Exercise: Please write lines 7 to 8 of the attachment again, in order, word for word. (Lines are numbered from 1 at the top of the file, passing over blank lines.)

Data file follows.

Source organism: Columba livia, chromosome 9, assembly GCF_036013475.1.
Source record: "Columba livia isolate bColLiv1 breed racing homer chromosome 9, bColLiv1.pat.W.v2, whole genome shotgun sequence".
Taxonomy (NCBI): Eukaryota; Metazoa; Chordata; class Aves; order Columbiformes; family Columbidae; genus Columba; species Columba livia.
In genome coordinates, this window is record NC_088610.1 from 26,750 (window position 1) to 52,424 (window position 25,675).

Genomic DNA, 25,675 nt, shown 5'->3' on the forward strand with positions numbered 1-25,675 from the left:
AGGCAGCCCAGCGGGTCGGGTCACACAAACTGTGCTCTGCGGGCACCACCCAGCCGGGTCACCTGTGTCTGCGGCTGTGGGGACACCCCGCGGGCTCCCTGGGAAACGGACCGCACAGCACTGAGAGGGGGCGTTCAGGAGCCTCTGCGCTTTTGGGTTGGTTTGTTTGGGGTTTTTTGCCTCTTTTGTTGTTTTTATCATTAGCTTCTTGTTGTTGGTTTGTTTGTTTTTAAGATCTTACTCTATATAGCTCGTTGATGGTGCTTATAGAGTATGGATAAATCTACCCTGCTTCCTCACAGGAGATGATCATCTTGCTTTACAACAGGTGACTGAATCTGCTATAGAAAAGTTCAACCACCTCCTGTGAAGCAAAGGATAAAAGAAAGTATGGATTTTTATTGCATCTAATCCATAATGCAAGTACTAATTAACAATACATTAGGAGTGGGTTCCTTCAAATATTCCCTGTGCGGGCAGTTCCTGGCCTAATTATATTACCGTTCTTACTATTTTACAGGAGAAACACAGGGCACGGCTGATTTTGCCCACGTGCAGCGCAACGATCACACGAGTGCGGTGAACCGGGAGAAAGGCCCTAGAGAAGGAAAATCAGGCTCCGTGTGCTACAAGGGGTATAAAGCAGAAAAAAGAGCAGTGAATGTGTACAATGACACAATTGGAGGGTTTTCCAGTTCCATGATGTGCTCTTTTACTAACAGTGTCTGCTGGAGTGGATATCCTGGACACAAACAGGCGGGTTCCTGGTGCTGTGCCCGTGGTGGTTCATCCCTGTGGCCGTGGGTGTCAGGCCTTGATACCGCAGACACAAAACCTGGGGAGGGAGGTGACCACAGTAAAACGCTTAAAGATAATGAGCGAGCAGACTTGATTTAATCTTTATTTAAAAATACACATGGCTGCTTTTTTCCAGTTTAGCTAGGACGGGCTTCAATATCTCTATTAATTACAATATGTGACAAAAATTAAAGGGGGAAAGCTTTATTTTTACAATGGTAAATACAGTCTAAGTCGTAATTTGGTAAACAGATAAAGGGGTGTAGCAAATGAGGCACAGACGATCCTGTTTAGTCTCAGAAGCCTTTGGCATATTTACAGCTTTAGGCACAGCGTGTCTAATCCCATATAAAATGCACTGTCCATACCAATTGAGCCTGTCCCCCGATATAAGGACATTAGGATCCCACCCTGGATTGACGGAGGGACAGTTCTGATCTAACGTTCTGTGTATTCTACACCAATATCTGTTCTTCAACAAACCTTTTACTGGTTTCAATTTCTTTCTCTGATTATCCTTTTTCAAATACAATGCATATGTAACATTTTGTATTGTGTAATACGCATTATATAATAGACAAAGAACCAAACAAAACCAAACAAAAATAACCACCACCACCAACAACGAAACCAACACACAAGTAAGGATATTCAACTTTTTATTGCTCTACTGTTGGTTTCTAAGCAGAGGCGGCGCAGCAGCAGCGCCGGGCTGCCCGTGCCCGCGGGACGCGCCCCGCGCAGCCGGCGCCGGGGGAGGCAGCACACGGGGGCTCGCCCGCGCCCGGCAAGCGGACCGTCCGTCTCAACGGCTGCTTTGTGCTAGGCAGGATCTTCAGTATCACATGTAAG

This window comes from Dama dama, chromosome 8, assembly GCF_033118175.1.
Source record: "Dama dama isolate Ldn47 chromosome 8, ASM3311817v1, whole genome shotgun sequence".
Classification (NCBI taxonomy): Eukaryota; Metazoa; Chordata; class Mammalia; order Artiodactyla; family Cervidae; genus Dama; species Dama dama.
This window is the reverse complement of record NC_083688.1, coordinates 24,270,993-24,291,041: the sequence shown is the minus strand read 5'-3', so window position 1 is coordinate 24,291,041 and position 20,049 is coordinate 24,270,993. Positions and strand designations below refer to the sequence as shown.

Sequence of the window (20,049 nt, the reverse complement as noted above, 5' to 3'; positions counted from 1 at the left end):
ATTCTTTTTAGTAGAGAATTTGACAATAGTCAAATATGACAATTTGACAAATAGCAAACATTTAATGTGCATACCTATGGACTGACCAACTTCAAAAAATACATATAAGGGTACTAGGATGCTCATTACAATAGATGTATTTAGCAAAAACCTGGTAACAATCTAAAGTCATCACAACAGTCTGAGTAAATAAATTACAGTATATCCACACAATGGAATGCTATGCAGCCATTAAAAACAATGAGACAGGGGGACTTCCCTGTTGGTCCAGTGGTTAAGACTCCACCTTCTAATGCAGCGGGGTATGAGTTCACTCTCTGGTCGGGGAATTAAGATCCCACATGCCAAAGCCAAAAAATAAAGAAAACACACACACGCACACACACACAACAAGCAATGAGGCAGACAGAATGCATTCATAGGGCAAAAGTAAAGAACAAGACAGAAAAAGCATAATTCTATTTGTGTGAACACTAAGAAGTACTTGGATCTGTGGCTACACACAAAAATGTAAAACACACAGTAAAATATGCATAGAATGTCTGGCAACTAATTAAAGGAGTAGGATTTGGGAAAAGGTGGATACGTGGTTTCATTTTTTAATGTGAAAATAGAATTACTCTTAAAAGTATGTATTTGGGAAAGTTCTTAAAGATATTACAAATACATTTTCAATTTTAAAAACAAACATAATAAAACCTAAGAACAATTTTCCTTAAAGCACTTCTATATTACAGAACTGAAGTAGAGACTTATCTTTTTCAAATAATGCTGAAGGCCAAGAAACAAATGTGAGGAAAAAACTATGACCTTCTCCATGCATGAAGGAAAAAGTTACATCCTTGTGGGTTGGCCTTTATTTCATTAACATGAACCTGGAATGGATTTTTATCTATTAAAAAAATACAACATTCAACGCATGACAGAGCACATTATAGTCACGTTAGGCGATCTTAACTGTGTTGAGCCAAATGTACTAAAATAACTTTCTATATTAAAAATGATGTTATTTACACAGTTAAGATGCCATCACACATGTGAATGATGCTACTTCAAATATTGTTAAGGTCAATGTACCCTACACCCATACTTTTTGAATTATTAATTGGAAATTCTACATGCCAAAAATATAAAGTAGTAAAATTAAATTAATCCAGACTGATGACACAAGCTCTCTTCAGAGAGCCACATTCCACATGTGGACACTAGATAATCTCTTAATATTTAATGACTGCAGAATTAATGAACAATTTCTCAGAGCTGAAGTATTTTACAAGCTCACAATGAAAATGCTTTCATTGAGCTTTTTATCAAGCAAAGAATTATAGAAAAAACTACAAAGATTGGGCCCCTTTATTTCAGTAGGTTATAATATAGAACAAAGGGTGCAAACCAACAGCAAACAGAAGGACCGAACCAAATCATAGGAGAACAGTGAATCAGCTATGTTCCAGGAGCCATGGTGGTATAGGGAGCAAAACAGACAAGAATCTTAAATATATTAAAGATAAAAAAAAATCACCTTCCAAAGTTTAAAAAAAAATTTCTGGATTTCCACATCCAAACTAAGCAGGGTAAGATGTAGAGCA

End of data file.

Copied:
This window comes from Dama dama, chromosome 8, assembly GCF_033118175.1.
Source record: "Dama dama isolate Ldn47 chromosome 8, ASM3311817v1, whole genome shotgun sequence".